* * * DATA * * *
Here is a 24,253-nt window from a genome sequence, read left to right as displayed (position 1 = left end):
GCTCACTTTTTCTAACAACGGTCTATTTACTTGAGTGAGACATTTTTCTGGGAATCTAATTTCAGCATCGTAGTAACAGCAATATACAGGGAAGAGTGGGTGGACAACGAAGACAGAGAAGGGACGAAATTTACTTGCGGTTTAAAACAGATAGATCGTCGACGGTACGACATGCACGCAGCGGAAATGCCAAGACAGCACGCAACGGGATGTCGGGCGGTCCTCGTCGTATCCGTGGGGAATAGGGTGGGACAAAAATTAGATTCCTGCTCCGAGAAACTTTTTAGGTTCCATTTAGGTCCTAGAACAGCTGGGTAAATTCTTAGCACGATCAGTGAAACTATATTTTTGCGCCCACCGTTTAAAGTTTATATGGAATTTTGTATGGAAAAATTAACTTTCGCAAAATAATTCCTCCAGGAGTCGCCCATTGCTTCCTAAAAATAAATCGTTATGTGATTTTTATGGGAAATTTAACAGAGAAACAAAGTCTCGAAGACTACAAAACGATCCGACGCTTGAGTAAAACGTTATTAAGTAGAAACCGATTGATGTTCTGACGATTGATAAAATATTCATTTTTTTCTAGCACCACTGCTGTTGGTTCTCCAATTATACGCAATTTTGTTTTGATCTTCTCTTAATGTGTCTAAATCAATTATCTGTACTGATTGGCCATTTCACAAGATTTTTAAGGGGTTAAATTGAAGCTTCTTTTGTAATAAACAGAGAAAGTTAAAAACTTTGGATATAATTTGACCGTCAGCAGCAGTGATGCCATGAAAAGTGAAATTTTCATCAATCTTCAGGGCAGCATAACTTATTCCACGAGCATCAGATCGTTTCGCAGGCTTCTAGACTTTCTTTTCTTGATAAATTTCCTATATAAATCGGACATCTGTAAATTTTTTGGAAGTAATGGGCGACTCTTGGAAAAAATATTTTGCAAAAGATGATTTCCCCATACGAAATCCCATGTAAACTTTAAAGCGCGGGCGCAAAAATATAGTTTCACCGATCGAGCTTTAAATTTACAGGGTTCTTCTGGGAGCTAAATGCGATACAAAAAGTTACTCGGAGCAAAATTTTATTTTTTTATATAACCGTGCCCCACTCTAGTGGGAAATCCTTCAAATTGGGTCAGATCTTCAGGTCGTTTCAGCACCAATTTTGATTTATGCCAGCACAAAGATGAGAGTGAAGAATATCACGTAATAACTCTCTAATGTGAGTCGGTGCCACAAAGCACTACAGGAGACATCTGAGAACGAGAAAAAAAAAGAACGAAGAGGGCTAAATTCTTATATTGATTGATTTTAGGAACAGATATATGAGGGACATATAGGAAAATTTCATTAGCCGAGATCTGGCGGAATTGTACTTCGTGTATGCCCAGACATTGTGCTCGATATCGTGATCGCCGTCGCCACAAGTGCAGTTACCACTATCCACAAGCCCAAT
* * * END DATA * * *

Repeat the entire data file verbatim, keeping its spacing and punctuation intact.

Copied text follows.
Here is a 24,253-nt window from a genome sequence, read left to right as displayed (position 1 = left end):
GCTCACTTTTTCTAACAACGGTCTATTTACTTGAGTGAGACATTTTTCTGGGAATCTAATTTCAGCATCGTAGTAACAGCAATATACAGGGAAGAGTGGGTGGACAACGAAGACAGAGAAGGGACGAAATTTACTTGCGGTTTAAAACAGATAGATCGTCGACGGTACGACATGCACGCAGCGGAAATGCCAAGACAGCACGCAACGGGATGTCGGGCGGTCCTCGTCGTATCCGTGGGGAATAGGGTGGGACAAAAATTAGATTCCTGCTCCGAGAAACTTTTTAGGTTCCATTTAGGTCCTAGAACAGCTGGGTAAATTCTTAGCACGATCAGTGAAACTATATTTTTGCGCCCACCGTTTAAAGTTTATATGGAATTTTGTATGGAAAAATTAACTTTCGCAAAATAATTCCTCCAGGAGTCGCCCATTGCTTCCTAAAAATAAATCGTTATGTGATTTTTATGGGAAATTTAACAGAGAAACAAAGTCTCGAAGACTACAAAACGATCCGACGCTTGAGTAAAACGTTATTAAGTAGAAACCGATTGATGTTCTGACGATTGATAAAATATTCATTTTTTTCTAGCACCACTGCTGTTGGTTCTCCAATTATACGCAATTTTGTTTTGATCTTCTCTTAATGTGTCTAAATCAATTATCTGTACTGATTGGCCATTTCACAAGATTTTTAAGGGGTTAAATTGAAGCTTCTTTTGTAATAAACAGAGAAAGTTAAAAACTTTGGATATAATTTGACCGTCAGCAGCAGTGATGCCATGAAAAGTGAAATTTTCATCAATCTTCAGGGCAGCATAACTTATTCCACGAGCATCAGATCGTTTCGCAGGCTTCTAGACTTTCTTTTCTTGATAAATTTCCTATATAAATCGGACATCTGTAAATTTTTTGGAAGTAATGGGCGACTCTTGGAAAAAATATTTTGCAAAAGATGATTTCCCCATACGAAATCCCATGTAAACTTTAAAGCGCGGGCGCAAAAATATAGTTTCACCGATCGAGCTTTAAATTTACAGGGTTCTTCTGGGAGCTAAATGCGATACAAAAAGTTACTCGGAGCAAAATTTTATTTTTTTATATAACCGTGCCCCACTCTAGTGGGAAATCCTTCAAATTGGGTCAGATCTTCAGGTCGTTTCAGCACCAATTTTGATTTATGCCAGCACAAAGATGAGAGTGAAGAATATCACGTAATAACTCTCTAATGTGAGTCGGTGCCACAAAGCACTACAGGAGACATCTGAGAACGAGAAAAAAAAAGAACGAAGAGGGCTAAATTCTTATATTGATTGATTTTAGGAACAGATATATGAGGGACATATAGGAAAATTTCATTAGCCGAGATCTGGCGGAATTGTACTTCGTGTATGCCCAGACATTGTGCTCGATATCGTGATCGCCGTCGCCACAAGTGCAGTTACCACTATCCACAAGCCCAAT